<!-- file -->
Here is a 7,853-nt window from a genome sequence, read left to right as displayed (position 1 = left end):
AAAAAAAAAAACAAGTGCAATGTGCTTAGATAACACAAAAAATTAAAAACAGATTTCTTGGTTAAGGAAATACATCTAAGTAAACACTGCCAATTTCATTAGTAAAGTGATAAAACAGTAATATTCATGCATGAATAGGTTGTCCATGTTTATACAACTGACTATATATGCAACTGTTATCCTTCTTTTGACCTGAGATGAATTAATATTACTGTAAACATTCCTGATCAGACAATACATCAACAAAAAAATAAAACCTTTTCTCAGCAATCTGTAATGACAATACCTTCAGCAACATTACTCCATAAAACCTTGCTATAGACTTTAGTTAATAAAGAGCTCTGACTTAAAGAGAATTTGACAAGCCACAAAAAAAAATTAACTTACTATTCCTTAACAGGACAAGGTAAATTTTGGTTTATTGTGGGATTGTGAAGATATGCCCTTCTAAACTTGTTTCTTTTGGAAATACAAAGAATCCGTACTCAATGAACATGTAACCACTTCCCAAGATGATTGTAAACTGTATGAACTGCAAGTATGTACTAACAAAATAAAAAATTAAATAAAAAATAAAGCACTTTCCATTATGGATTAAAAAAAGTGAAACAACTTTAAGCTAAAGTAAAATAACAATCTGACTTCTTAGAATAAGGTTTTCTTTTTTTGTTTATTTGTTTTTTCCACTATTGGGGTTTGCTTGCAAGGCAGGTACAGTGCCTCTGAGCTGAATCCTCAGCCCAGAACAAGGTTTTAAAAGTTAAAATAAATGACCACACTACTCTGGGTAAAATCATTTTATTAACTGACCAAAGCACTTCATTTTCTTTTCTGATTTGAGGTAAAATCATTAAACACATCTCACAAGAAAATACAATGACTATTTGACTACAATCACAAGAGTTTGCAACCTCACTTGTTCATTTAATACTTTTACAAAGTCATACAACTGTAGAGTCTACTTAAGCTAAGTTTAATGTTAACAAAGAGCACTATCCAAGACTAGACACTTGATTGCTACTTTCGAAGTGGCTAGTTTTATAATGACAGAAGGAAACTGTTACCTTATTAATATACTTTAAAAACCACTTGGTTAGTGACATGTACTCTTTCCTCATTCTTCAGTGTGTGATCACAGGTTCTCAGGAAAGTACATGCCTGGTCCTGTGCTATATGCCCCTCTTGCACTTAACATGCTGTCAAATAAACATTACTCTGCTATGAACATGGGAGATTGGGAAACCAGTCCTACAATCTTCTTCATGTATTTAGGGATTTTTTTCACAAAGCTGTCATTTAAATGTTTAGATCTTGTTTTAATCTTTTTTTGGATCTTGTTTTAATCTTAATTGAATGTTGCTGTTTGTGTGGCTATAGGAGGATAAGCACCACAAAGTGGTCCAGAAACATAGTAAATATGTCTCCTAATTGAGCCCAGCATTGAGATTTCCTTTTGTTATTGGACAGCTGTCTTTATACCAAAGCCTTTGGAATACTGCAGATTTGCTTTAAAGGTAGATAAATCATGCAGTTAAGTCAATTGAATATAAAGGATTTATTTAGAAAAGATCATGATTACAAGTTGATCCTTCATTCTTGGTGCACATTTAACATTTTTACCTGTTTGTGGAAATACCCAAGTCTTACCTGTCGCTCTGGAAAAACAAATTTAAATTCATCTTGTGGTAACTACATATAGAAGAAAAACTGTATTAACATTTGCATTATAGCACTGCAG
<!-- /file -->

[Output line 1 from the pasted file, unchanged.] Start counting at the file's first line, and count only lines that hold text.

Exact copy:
Here is a 7,853-nt window from a genome sequence, read left to right as displayed (position 1 = left end):